For exhibit and event professionals  

Your Dilemma Answers: No ‘girls’ allowed?

February 4, 2013 By Editor

Of all the department heads at my company, I’m the only woman. When the executive VP gets all of us together for a meeting, he seldom asks for my opinion. And if I offer my thoughts on an issue, one or more of my counterparts snickers or whispers something to the guy sitting beside him. How do I break into this boys club and get them to take me seriously?

— Name withheld

Show them the boys club is a thing of the past

You earned your position, and your opinions should be valued. Unfortunately, some knuckle-dragging males at your company can’t accept these facts. But you don’t have to put up with their shenanigans.

Our readers say you should:

  • Confront the offenders.
  • Take the high road.
  • Prove your worth.

Confront the offenders

Obviously, these other department heads hope their behavior will shut you up — or out. So, stand your ground in a public way.

An advertising assistant thinks a “slap in the face” may stop their misbehavior.

“Address the next snicker by saying, ‘One more snicker, and this will go to the H.R. department. And if you don’t want to hear my input, don’t invite me to your meetings!’”

Take the high road

On the other hand, seeing you lose your cool may be exactly what the boys are hoping for, so a more tactful approach may be a better option.

A show and exhibit specialist knows exactly how you feel and what to do about their childish actions.

“I frequently find myself in similar situations. However, there have been NO females in top positions in the history of the group. Be proud of what you’ve accomplished.

“Seize the moment when the ‘boys’ snicker. Take charge of their ‘enthusiasm’ and reactions to your comments in a positive light. Look directly at the laugher and say with a smile, ‘Did you have a thought about that?’ or ‘I see you also have an idea about that, Jim.’

“Don’t let them get away with juvenile behavior, and soon it will stop. You made it this far, so don’t let them bring you down, and always give them a genuine smile. As long as you take the high road in that moment, nobody will find fault. It won’t take long until the VP sees how adept you are at shaping their behavior.”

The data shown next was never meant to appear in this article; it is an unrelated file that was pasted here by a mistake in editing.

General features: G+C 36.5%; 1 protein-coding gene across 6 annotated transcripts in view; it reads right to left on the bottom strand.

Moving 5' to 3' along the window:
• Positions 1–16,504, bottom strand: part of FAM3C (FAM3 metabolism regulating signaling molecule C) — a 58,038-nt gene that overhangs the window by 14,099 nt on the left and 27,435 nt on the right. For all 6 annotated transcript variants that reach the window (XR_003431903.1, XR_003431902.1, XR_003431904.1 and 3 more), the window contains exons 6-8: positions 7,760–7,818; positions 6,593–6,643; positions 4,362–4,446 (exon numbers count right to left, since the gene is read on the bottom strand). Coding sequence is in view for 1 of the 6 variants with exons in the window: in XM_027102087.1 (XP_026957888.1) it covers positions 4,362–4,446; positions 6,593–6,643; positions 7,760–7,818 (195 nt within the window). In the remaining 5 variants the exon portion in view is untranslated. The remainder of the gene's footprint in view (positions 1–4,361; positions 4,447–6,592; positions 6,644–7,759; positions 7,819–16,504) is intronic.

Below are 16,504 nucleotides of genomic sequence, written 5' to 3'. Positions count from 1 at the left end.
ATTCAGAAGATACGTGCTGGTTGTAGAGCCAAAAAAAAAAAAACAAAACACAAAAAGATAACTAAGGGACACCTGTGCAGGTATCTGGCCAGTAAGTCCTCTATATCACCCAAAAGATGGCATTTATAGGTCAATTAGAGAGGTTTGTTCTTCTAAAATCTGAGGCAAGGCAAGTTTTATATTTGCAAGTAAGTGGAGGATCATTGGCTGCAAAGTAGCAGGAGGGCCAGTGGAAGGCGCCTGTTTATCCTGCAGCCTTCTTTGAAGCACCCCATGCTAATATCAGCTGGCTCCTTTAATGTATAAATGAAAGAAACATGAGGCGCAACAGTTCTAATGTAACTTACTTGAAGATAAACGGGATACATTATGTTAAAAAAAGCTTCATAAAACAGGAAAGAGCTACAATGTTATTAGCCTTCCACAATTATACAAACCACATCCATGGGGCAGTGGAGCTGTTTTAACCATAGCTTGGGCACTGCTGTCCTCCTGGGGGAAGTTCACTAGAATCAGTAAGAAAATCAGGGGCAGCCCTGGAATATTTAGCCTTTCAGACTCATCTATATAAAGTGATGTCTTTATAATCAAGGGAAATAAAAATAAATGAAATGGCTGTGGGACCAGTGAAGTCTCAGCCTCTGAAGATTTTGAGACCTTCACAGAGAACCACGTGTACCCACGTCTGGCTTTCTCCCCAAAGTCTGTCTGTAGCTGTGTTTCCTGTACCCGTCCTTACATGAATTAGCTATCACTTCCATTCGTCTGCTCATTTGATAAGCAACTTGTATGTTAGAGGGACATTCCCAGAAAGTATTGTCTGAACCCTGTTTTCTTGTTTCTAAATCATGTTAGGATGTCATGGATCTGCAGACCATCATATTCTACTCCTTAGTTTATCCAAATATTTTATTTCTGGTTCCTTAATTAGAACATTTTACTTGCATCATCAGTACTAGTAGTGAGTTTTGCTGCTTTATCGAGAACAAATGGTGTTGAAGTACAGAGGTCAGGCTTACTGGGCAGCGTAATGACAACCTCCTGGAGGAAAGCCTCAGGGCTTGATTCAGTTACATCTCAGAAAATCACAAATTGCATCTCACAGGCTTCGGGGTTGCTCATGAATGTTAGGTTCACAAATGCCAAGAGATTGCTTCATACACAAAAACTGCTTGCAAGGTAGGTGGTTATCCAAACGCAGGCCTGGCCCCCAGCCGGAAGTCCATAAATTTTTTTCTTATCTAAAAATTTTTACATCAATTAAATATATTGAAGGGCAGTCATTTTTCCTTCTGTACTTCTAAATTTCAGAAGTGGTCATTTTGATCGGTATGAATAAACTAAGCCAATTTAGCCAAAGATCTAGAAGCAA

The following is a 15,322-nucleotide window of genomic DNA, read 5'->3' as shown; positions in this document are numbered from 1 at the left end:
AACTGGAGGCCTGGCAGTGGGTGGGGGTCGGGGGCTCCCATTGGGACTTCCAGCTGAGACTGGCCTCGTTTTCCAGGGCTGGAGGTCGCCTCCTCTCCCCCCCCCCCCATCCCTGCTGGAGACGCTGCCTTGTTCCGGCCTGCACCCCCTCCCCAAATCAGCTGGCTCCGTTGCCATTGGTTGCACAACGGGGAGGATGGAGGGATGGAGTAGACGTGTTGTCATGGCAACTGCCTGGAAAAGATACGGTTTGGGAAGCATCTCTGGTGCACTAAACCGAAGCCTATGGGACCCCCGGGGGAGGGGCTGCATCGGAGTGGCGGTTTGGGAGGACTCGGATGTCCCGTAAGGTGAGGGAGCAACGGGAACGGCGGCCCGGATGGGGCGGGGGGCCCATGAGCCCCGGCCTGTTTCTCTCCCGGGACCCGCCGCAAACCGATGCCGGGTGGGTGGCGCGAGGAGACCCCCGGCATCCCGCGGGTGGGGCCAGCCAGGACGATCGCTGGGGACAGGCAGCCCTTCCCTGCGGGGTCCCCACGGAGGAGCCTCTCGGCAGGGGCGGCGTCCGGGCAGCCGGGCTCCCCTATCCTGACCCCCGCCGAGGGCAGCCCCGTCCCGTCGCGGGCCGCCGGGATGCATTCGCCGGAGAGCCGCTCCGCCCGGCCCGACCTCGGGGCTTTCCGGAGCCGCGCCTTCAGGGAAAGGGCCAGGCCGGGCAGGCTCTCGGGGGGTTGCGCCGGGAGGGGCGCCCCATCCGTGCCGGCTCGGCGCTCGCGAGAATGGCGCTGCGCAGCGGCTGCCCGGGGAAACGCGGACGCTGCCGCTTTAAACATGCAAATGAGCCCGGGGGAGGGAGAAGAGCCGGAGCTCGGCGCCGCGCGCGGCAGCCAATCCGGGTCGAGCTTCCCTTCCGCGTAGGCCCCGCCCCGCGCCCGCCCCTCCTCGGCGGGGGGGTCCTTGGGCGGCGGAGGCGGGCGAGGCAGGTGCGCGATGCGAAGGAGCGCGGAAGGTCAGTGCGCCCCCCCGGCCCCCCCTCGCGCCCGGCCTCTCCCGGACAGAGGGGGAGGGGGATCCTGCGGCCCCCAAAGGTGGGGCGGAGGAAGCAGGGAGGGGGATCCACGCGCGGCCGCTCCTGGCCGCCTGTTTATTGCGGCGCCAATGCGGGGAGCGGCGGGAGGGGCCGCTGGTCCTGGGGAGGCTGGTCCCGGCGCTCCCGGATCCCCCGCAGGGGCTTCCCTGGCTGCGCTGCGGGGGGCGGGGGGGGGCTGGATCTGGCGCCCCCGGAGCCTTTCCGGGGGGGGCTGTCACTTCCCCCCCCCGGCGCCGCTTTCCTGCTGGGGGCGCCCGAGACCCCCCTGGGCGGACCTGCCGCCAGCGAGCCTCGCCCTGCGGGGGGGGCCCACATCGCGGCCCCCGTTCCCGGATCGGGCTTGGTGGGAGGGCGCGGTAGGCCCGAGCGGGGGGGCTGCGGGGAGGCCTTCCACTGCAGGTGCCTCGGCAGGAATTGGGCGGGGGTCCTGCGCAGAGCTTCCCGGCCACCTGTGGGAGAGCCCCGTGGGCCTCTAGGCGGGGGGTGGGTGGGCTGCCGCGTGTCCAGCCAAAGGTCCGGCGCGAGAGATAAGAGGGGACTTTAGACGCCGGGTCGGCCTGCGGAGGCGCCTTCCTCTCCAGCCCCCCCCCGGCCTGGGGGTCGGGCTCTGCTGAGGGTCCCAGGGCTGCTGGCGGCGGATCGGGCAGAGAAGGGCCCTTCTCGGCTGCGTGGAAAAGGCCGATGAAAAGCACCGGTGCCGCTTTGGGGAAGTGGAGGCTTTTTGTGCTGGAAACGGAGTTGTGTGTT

Prove your worth

Of course, you don’t have to talk to the other group members about what’s been going on — and still change the way they act.

An anonymous reader believes the answer is in your own abilities.

“From a group dynamic perspective, you’re viewed as the outsider, which is why the VP seldom asks your opinion and your counterparts snicker and whisper. Their behavior is designed to keep you from collectively joining; they want you to feel uncomfortable giving your opinion or keep you from having the opportunity to offer it.

“It’s a bad spot, but you have to persevere. Offer your opinion when you know it has merit, don’t be afraid to disagree with a different opinion, and don’t let them make you sweat. Know your work, your team and your company inside and out, better than your male counterparts. Use your work and work ethic as your sword and your shield. The other members of the group will have to look beyond their gender bias and see a person who is capable, thoughtful and hard working.

“Plus, if you have something important to say to the VP, schedule a private meeting. Then, keep it simple and to the point: ‘Thanks for meeting with me, Bob. I didn’t get a chance to mention this is in the group meeting, but I think this idea would work ….’ One-on-one with the VP means no distractions and no peer pressure from the boys. Use the same strategy with the other department heads; rather than joining the group, individually turn them into supporters.

“It will take time and a lot of work, but you probably didn’t get to be the only female department head at your company because you’re lazy or soft. Good luck.”


  • A combination of taking the high road and demonstrating this department head’s capabilities will serve this department head well. Suffering in silence could eventually affect her self-esteem, while becoming confrontational could exacerbate the situation and possibly damage her career.

    Do you have any other options she should consider?

    • I too originally found myself in this situation. I became a very good listener, and then found someone to take up my cause one-on-one. He soon became a spokesperson for me, although not crediting me until after the group had accepted my comments and ideas. It took time, but several of them came around, one by one, and realized that I had made major contributions to the success of the company. I still pick and choose whom I speak with in confidence, and usually get some “buy-in” before submitting my course of action, or my suggestions to the group, but this has eliminated the backhanded comments and snears, and garnered the respect deserved.

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